It makes sense that a melodic architect of the heart and mind like Julia Bardo would name her debut album Bauhaus, L’Appartamento. Unlocking a space of her own after laying foundations in a foreign land, the album is an intimate bell jar containing the twists and turns of her journey so far from Brescia, Italy, to a new life in Manchester, England. Bauhaus, L’Appartamento traces Bardo’s unfolding emotions and thought processes along the way, and ultimately finds her in absolute confidence, both musically and personally, as she finally embraces her cultural identity in her new home. “These days I want to scream to the world ‘Sono Italiana!’ without feeling ashamed,” she affirms of the tension release. “I am an Italian woman; my emotions are raw, real and always at the front. I am how I am, and don’t need to explain myself.”
The COVID-19 pandemic grounded Bardo in lockdown far from family and her former life in Italy, and ultimately proved the common saying ‘absence makes the heart grow stronger.’ Between painting, writing love letters to her home, and watching the dreamlike and artistic films of Federico Fellini or Michelangelo Antonioni, homesickness crept in and the clouds of a once complex relationship with her birthplace began to part. “Bauhaus, L’Appartamento is about loneliness, solitude, separation…but also unconditional love,” Bardo reveals of the record’s overarching themes. “Family, emotional dependency, mental health issues, feelings of emptiness and numbness, feelings of not being enough, inability to be in control of my own emotions, self-doubt, self-reflection, past traumas and dealing with them, the joy to be found in new beginnings, and learning to accept yourself.”
Disarming listeners with its honesty, Bardo’s early 2020 debut EP Phase was deeply personal, each song unfurling like the pages of a diary. Bauhaus, L’Appartamento continues that tradition within its seductive and freewheeling alt-rock temperament and unflinching melancholy. “Music for me is sad or sexy. Never happy,” she affirms. Any remaining walls are brought tumbling down with layers of rhythm guitar and a wild heart on her sleeve. The album brings focus to feeling and sees Bardo unconsciously uniting art with everyday life as she grows closer to discovering her true self. “The name ‘Bauhaus, L’Appartamento’ comes from the apartment complex I lived in when demoing the album’s songs,” she recalls. “L’appartamento means ‘flat’ in Italian; it was important to include my roots in the title, it’s a big part of myself and my personality.”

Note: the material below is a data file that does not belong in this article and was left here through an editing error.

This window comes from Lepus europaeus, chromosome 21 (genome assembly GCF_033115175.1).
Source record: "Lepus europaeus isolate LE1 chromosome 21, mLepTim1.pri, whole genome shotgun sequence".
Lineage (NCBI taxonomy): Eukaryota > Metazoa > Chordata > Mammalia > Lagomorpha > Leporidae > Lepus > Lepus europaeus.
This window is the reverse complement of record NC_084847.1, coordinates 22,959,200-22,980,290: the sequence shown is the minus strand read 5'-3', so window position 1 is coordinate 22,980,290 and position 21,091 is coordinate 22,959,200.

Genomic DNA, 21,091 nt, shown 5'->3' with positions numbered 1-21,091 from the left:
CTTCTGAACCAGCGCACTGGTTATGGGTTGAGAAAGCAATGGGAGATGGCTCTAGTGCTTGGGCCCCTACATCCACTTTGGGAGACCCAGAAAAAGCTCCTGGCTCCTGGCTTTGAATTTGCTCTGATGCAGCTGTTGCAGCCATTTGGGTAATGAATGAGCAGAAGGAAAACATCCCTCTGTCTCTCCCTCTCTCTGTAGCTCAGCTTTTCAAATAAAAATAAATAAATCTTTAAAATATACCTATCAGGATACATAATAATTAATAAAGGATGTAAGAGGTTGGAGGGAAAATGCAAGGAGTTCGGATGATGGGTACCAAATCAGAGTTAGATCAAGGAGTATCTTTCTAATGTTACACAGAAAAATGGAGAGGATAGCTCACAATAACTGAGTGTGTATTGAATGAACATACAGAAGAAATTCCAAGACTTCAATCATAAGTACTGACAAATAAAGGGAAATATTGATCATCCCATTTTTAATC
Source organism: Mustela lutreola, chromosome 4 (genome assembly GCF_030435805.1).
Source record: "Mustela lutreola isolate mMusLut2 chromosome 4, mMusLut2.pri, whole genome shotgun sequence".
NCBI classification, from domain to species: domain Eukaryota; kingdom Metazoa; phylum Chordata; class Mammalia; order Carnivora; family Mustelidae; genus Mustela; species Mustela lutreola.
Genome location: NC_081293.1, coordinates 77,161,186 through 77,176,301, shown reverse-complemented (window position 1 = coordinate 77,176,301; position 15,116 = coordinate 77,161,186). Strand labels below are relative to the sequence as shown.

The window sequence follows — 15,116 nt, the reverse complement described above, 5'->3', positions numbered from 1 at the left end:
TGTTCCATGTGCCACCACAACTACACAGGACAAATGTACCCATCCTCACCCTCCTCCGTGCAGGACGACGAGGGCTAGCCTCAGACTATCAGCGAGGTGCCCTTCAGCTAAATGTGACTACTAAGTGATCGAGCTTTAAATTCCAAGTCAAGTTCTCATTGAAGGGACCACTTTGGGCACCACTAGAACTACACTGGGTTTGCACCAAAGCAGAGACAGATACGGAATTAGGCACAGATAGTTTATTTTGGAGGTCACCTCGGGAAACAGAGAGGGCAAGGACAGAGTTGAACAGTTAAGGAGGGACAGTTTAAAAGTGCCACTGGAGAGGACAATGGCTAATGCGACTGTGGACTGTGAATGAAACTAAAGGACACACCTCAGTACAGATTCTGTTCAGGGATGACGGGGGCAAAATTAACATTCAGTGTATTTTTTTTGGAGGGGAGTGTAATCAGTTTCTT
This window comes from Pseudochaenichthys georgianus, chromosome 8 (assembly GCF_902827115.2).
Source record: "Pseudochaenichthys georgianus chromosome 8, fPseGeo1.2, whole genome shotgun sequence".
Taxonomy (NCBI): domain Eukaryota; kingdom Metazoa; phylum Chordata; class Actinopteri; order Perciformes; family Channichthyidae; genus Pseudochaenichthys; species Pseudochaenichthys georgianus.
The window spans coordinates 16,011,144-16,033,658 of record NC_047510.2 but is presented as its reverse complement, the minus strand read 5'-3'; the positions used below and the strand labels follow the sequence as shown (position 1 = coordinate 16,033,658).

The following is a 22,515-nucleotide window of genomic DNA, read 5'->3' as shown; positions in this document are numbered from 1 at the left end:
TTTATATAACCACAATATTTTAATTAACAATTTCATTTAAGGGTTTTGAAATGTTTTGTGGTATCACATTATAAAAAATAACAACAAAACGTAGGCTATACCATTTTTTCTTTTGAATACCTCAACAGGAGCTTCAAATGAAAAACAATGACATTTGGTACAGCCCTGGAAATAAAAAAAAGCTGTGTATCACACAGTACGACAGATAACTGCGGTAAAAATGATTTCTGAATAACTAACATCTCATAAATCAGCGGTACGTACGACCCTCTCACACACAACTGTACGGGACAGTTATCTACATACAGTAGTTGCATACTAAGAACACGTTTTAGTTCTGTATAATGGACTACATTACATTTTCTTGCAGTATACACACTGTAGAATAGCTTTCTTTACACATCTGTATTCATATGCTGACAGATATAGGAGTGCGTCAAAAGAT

Recorded on tape with Bardo’s band between the knick-knack covered walls of Greenwich, England’s Vacant TV studio, Bauhaus, L’Appartamento was produced and mixed by Younghusband’s Euan Hinshelwood, with engineering and mixing by Ric James (Foals, Yowl, Toy). Each track opens a new door. In the resonant and memorable opener “The Most,” Bardo is bold in her declaration of romance and devotion (“when I love you the most, I’m blinded and I’m pure”), while the twinkling, gauzy guitars of “Do This To Me” find her world-weary and desperate for resolution (“I can cope with solitude, but it seems like I’m suffering”). The off-kilter distortion of “Impossible” and its spoken word in her native tongue, meanwhile, see Bardo’s Italian roots become entwined with the ‘80s and ‘90s American artists who continue to inspire her—musicians like The Pixies, Yo La Tengo, Violent Femmes, Pavement, Sonic Youth, and Duster—and the upbeat “No Feeling” snaps with the dynamic bite of PJ Harvey or St Vincent. On Bauhaus, L’Appartamento, Bardo melts these sounds and influences with her own hypnotic grunge and melodic soul to create a musical identity of her own.
Proof that getting your shit together is the same in any language, and music transcends physical planes, nothing is lost in translation whether Julia sings “this is not love, this is much more,” on “Love Out Of Control,” or when she speaks up for causes close to her heart. She raised awareness for the importance of mental health with last year’s single “It’s Okay (To Not Be Okay),” joined other women to celebrate the life and work of Nico in her beloved Hebden Bridge Trades Club (another home from home since performing there as a former member of the band Working Men’s Club), and embraced inclusive opportunities for the under-represented as Italy’s winner at the Music Moves Europe Awards presented at 2021’s Eurosonic.
Bauhaus, L’Appartamento firmly establishes Bardo’s musical adventurousness and prowess, and marks a cathartic and self-affirming moment for an artist who found her voice by realizing it’s been there all along. By embracing her vibrant emotions, her Italian heritage, her multifaceted complexities, and the bumps on her path to personal resolve, Bardo has created a compelling and singular space for herself. “I hope 2021 will finally be my year, touring, meeting new people, and being happy.”